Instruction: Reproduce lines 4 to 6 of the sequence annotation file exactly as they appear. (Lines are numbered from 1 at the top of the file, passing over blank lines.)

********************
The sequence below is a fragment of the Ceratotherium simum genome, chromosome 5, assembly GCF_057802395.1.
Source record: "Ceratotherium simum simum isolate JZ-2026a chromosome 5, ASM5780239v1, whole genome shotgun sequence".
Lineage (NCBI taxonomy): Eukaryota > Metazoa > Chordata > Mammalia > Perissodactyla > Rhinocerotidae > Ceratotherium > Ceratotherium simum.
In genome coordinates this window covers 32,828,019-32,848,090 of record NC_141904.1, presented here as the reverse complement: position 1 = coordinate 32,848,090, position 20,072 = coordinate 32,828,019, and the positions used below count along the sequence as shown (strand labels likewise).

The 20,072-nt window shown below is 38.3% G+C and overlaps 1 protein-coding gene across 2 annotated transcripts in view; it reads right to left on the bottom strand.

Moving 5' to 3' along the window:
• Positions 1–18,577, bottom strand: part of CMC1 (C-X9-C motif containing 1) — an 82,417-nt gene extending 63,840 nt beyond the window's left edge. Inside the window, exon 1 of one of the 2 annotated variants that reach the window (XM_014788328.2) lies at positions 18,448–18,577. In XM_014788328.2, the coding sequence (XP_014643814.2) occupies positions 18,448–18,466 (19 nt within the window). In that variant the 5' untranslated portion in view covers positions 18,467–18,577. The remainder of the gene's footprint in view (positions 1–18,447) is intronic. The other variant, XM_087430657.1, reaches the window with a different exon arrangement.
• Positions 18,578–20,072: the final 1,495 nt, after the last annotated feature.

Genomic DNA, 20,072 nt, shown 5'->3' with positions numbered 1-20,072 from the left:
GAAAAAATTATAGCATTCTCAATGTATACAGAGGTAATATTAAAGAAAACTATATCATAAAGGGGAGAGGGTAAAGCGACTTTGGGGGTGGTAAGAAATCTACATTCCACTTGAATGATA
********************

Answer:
In genome coordinates this window covers 32,828,019-32,848,090 of record NC_141904.1, presented here as the reverse complement: position 1 = coordinate 32,848,090, position 20,072 = coordinate 32,828,019, and the positions used below count along the sequence as shown (strand labels likewise).

The 20,072-nt window shown below is 38.3% G+C and overlaps 1 protein-coding gene across 2 annotated transcripts in view; it reads right to left on the bottom strand.

Moving 5' to 3' along the window: